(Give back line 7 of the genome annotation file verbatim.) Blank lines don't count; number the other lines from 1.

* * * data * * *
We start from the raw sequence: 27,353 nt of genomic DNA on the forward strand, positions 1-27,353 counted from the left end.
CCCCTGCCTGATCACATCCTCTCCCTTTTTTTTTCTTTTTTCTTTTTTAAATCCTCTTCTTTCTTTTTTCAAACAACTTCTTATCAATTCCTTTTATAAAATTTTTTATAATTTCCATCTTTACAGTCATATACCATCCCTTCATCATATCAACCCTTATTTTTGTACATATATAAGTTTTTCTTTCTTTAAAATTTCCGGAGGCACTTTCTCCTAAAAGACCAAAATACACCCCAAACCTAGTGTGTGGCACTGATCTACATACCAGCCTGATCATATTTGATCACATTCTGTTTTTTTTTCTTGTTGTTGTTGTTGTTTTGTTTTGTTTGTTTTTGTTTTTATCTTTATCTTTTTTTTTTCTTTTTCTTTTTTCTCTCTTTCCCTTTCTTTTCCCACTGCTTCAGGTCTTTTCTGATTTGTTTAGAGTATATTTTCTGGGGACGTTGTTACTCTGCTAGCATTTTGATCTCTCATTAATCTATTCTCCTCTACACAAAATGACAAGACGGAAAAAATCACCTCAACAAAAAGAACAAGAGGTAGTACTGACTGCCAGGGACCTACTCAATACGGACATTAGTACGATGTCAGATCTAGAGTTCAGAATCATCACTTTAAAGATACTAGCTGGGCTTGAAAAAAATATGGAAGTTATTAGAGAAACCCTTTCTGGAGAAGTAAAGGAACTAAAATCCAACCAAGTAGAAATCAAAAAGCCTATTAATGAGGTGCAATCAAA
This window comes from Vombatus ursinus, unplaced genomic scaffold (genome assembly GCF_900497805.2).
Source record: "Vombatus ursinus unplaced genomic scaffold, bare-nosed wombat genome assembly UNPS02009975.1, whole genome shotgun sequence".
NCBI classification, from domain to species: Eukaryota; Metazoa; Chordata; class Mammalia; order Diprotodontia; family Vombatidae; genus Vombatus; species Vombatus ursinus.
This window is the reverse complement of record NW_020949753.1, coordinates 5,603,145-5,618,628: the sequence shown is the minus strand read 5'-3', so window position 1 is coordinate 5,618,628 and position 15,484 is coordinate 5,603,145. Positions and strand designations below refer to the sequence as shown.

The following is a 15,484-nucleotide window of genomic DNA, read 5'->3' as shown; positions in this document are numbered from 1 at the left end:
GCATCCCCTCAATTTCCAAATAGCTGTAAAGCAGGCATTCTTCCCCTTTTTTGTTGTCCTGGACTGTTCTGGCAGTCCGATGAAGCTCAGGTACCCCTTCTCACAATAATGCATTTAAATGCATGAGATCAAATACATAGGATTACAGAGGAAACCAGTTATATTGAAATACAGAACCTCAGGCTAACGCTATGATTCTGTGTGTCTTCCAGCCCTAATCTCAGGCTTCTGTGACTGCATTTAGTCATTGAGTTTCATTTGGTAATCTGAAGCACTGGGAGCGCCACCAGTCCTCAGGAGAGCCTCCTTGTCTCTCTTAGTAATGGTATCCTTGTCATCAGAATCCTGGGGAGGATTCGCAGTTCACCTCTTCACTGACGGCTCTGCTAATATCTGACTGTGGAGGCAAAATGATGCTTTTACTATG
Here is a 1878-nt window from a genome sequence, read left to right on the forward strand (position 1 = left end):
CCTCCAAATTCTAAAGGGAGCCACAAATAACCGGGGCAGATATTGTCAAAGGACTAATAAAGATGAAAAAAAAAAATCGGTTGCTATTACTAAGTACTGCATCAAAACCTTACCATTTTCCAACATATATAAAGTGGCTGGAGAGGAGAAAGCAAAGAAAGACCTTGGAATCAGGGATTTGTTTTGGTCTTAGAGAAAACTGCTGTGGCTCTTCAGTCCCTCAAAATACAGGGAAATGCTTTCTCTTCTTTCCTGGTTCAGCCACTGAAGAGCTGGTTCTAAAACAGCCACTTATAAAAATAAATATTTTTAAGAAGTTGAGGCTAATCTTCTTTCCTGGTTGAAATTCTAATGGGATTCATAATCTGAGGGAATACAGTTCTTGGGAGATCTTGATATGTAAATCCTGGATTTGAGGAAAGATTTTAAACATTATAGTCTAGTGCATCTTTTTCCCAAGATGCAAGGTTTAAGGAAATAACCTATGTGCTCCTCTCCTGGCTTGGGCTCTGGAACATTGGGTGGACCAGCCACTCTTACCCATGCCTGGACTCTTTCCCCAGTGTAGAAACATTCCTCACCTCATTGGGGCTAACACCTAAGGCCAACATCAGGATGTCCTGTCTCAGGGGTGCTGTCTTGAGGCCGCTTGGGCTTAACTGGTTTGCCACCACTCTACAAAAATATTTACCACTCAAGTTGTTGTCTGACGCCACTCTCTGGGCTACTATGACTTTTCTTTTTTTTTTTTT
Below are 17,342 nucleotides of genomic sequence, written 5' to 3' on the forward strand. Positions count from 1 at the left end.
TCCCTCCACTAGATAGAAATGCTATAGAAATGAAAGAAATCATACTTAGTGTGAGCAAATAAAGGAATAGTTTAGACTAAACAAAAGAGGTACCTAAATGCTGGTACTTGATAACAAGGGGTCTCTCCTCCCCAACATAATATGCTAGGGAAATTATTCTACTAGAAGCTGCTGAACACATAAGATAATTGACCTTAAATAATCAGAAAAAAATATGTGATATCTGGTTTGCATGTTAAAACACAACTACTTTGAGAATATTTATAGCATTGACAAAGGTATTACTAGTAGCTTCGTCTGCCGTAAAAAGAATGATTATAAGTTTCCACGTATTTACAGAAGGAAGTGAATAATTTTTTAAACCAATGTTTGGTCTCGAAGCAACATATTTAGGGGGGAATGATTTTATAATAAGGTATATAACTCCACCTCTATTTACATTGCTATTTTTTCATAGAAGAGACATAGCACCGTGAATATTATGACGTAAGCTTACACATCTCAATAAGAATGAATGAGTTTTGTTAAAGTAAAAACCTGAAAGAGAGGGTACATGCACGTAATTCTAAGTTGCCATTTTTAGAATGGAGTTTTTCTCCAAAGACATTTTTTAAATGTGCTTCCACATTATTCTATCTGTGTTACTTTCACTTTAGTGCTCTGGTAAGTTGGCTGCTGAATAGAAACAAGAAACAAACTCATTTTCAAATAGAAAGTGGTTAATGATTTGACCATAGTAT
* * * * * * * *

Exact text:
The following is a 15,484-nucleotide window of genomic DNA, read 5'->3' as shown; positions in this document are numbered from 1 at the left end: